Get any upfront payments out the way before you start. If your kitchen requires a deposit, for instance, consider making this payment with the seller directly, rather than putting it through the builder’s books. That way, if your chosen building company goes bust, the kitchen is still yours, paid for and waiting for you to collect.
Alternatively, if you must make an advance payment when you’re ordering a manufactured item, look into vesting arrangements and insurance for the goods when the payment is made. If your building company goes bust, the vesting certificate will give you the right to collect your kit directly from the factory, where it should be labelled and set aside for your job.
Where possible, set up your contract documents to ensure that work is priced per item rather than in single stage payments, and then value and pay for the work as it is done.
If you're wondering how to pay a builder, remember that paying for work in arrears ensures that if the worst happens, the cost to complete is the same as the amount of money left in the budget.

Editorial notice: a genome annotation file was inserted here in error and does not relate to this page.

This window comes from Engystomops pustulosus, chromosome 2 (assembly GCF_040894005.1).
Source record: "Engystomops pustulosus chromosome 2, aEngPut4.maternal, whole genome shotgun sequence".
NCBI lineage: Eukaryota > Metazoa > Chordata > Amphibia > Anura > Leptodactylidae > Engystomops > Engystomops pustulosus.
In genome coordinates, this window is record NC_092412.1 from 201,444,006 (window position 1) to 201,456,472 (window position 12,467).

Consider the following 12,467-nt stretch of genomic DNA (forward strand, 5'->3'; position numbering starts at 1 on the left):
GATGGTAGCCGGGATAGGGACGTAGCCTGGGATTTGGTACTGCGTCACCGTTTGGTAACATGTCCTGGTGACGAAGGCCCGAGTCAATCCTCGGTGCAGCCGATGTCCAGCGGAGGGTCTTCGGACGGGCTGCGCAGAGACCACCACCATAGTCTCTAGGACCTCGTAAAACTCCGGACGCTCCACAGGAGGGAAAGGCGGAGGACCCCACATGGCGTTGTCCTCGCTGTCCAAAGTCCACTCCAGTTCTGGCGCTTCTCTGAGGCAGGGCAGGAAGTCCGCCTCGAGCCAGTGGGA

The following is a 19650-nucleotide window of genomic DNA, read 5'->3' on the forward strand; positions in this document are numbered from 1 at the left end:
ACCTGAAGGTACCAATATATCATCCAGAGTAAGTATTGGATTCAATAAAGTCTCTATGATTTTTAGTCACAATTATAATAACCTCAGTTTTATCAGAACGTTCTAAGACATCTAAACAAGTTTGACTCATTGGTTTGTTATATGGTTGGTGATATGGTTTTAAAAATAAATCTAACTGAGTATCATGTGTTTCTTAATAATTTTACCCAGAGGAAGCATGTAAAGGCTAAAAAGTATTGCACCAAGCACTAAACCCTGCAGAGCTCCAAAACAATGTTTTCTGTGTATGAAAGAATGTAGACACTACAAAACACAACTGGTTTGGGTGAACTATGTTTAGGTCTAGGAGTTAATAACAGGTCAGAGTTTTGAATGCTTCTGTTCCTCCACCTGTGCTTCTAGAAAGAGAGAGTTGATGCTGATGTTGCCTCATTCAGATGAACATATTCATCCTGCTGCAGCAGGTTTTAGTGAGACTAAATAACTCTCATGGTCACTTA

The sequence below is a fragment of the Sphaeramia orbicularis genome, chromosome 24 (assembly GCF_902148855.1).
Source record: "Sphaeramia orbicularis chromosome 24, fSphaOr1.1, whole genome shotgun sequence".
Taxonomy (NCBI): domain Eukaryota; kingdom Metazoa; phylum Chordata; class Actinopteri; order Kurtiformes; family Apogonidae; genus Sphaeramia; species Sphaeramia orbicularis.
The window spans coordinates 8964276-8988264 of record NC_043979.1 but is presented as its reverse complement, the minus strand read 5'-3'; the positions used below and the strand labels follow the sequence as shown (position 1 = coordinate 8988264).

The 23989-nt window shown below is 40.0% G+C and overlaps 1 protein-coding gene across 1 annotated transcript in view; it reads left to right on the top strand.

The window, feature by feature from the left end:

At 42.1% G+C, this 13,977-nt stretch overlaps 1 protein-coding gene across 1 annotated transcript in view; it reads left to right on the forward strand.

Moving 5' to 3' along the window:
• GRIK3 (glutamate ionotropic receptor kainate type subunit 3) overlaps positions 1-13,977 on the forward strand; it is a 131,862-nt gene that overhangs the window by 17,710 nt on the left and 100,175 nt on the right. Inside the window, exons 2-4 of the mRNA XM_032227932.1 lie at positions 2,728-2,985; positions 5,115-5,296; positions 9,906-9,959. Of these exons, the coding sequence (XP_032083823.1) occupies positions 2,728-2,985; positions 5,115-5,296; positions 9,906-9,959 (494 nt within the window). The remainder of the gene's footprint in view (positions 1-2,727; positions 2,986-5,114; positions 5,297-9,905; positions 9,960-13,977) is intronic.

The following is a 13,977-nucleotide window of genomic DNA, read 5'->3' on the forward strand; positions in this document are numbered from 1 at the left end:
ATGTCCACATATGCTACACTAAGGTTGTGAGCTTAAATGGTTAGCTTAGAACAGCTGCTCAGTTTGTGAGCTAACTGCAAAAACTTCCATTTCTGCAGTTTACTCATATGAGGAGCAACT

Before appointing your builder, make sure they understand and are happy to work to this ‘accrual’ method, where for each valuation period the works are measured against the cost plan, and the amount to be paid accurately reflects the work carried out onsite.
3. Stay Vigilant Throughout the Building Process
Once building works are up and running, there is much more risk, because you will have a lot less control. A close watching brief is key here; you cannot prevent a firm going under or the threat of cowboy builders, but you can try to spot early warning signs, which might help mitigate the problem.
Be wary of frequent requests for money that fall outside your planned sequence of payments. If the payment cycles are monthly, and your builder is chasing additional payments a week into the process, underlying cashflow issues might be in play here.
Cashflow problems can slow down work, especially when it requires expensive kit, finishes or materials. They can also lead a builder to seek to minimise their expenditure while trying to still get valuations to release cash.
If a builder isn’t answering their phone, or is generally hard to get hold of, this too might indicate problems. The more a builder encounters cash and resourcing issues, the harder it is for them to respond to questions and challenges from their client, so there is a tendency to hide away.